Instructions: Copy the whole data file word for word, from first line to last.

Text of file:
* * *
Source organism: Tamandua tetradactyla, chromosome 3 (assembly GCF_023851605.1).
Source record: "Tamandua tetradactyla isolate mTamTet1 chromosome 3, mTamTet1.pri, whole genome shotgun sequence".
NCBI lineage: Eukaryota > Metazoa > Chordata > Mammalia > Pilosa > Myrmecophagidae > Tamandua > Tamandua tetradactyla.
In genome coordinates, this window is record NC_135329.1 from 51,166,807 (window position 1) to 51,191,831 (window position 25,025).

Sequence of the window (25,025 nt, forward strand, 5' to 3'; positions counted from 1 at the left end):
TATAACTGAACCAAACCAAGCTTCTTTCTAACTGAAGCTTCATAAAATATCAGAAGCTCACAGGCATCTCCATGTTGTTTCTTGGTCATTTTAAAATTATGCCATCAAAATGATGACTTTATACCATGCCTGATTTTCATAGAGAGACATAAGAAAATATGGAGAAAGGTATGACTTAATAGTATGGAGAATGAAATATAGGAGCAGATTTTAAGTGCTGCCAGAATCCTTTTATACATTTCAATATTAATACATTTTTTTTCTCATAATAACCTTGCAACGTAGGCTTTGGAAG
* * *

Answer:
Source organism: Tamandua tetradactyla, chromosome 3 (assembly GCF_023851605.1).
Source record: "Tamandua tetradactyla isolate mTamTet1 chromosome 3, mTamTet1.pri, whole genome shotgun sequence".
NCBI lineage: Eukaryota > Metazoa > Chordata > Mammalia > Pilosa > Myrmecophagidae > Tamandua > Tamandua tetradactyla.
In genome coordinates, this window is record NC_135329.1 from 51,166,807 (window position 1) to 51,191,831 (window position 25,025).

Sequence of the window (25,025 nt, forward strand, 5' to 3'; positions counted from 1 at the left end):
TATAACTGAACCAAACCAAGCTTCTTTCTAACTGAAGCTTCATAAAATATCAGAAGCTCACAGGCATCTCCATGTTGTTTCTTGGTCATTTTAAAATTATGCCATCAAAATGATGACTTTATACCATGCCTGATTTTCATAGAGAGACATAAGAAAATATGGAGAAAGGTATGACTTAATAGTATGGAGAATGAAATATAGGAGCAGATTTTAAGTGCTGCCAGAATCCTTTTATACATTTCAATATTAATACATTTTTTTTCTCATAATAACCTTGCAACGTAGGCTTTGGAAG